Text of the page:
In the past few years my work heavily shifted towards being mostly done in a web browser. Much of what I use today is email and documents, and I’m able to SSH into a dedicated Linux machine for rare instances of coding or running some scripts. Because of that my primary machine these days is a trusty Chromebook - really just a web browser with an OS stapled on top of it.

I’ve used Vimwiki extensively for nearly 10 years now: it’s a fantastic way to organize my thoughts and everything I learn about the world, and it works with the tool I know and love - Vim. My Vimwiki followed me across machines, and I use Google Drive to keep it in sync regardless of the environment I use the Vimwiki in.

It took me way longer than I would like to admit to get Vimwiki working on my Chromebook: here lies the journey of getting the Vimwiki to work on a ChromeOS. There are three major hurdles I had to jump over:

  • Getting Vim to run on ChromeOS.
  • Getting Vimwiki, Google Drive, and ChromeOS to play together nicely.
  • Getting the web view to work.

Good news is that ChromeOS allows you to run a Linux environment. Bad news, is that things can’t get a tiny bit finnicky.

First, set up Linux to run on ChromeOS via “Settings > Advanced > Developers > Linux Development Environment > Turn on”. After a few prompts and a freshly brewed cup of coffee, you’ll have a Debian Linux environment running on your Chromebook.

Newly installed Linux is accessible from the terminal:

Pop open the terminal and update Vim and get the latest version of Python:

sudo apt install python3 vim

Download and install Vimwiki however you’d like: there are extensive instructions on GitHub. If you’re anything like me, you might have a self-installing vim-plug, and all you need is just plop your existing .vimrc into your Chromebook Linux instance.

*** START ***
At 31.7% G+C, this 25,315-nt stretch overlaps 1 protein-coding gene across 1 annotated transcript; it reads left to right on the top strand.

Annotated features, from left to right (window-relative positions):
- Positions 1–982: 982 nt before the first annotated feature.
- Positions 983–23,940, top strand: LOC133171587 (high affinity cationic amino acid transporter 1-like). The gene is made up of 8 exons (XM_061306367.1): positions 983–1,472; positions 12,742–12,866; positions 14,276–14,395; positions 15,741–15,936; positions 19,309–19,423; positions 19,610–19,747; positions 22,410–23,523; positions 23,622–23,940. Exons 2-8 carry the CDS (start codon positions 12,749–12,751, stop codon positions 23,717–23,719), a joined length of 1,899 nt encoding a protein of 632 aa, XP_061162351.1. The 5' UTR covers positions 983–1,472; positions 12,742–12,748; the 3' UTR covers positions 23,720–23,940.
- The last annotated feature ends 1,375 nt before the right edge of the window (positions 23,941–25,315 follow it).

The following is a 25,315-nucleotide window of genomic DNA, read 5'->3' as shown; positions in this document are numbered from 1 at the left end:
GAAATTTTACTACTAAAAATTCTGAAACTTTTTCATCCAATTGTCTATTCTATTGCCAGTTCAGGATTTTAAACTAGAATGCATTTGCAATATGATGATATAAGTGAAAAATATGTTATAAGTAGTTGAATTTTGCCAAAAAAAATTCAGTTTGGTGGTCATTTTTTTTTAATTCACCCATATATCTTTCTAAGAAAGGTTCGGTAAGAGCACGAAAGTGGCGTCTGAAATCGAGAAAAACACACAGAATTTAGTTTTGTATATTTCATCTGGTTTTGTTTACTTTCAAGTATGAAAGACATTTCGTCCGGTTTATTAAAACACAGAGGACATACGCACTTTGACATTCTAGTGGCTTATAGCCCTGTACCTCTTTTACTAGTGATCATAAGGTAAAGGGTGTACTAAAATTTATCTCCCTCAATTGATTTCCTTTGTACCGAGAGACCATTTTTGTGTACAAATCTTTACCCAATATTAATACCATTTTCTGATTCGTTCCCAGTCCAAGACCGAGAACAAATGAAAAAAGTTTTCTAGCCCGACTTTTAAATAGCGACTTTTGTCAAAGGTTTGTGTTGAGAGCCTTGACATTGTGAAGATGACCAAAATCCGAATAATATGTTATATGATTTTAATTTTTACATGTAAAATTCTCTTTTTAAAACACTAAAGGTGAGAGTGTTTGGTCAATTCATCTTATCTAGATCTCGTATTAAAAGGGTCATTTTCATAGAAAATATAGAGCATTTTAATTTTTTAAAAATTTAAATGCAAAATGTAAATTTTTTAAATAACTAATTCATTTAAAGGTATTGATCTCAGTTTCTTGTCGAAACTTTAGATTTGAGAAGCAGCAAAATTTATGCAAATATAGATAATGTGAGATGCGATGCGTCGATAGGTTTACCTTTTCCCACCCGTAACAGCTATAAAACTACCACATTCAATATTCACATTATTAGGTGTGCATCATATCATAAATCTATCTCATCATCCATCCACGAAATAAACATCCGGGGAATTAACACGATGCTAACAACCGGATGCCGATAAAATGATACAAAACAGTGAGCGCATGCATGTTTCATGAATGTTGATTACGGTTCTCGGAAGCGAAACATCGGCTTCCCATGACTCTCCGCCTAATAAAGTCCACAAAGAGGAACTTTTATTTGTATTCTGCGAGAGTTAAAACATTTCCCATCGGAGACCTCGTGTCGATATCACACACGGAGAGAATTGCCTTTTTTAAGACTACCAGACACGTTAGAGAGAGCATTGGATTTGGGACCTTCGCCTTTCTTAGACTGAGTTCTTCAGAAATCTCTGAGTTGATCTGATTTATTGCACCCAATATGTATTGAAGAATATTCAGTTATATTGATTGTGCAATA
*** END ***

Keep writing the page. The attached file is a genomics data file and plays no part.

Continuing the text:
Now, for getting Google Drive, Vim, and ChromeOS to play together. ChromeOS and Linux are integrated well enough, and you can access your home directory through ChromeOS native file manager:

To share files in another direction, there’s a handy “Share with Linux” option for files:

Screenshot of "Share with Linux" option in ChromeOS file manager.

This option shares files with Linux via /mnt/chromeos. In Google Drive, I have a vimwiki/ folder which contains wiki/ and wiki_html/. I’m able to share that folder, and update Vimwiki configuration accordingly:

let g:vimwiki_list = [{
  \ 'path': '/mnt/chromeos/GoogleDrive/MyDrive/vimwiki/wiki/',
  \ 'template_path': '/mnt/chromeos/GoogleDrive/MyDrive/vimwiki/wiki/templates',
  \ 'template_default': 'default',
  \ 'template_ext': '.html'}]

Now there’s a corner case I ran into when I had Vimwiki set up on a different account than the one I use to log into the Chromebook. Only the primary account’s Google Drive shows up in ChromeOS file manager. To work around that, I had to share my vimwiki/ folder with the primary account, and then share that with Linux. The resulting directory was available through a /mnt/chormeos/GoogleDrive/ShortcutsSharedWithMe/...:

At this point Vimwiki works just fine: working with the wiki and generating HTML is functional. All that’s left is getting the generated Vimwiki to show up in the web browser. Ever since Chrome disabled local file access, I (expectedly) haven’t been able to get :Vimwiki2HTMLBrowse to function, since simple file:/// URLs aren’t accessible for security reasons.

That’s where Python comes in, with it’s native web server module. I made a small alias in my .bashrc:

alias vimwiki="cd /mnt/chromeos/GoogleDrive/MyDrive/vimwiki/ && python3 -m http.server"

Next thing you know, I’m finally able to access the generated web version of my Vimwiki via localhost:8000/wiki_html: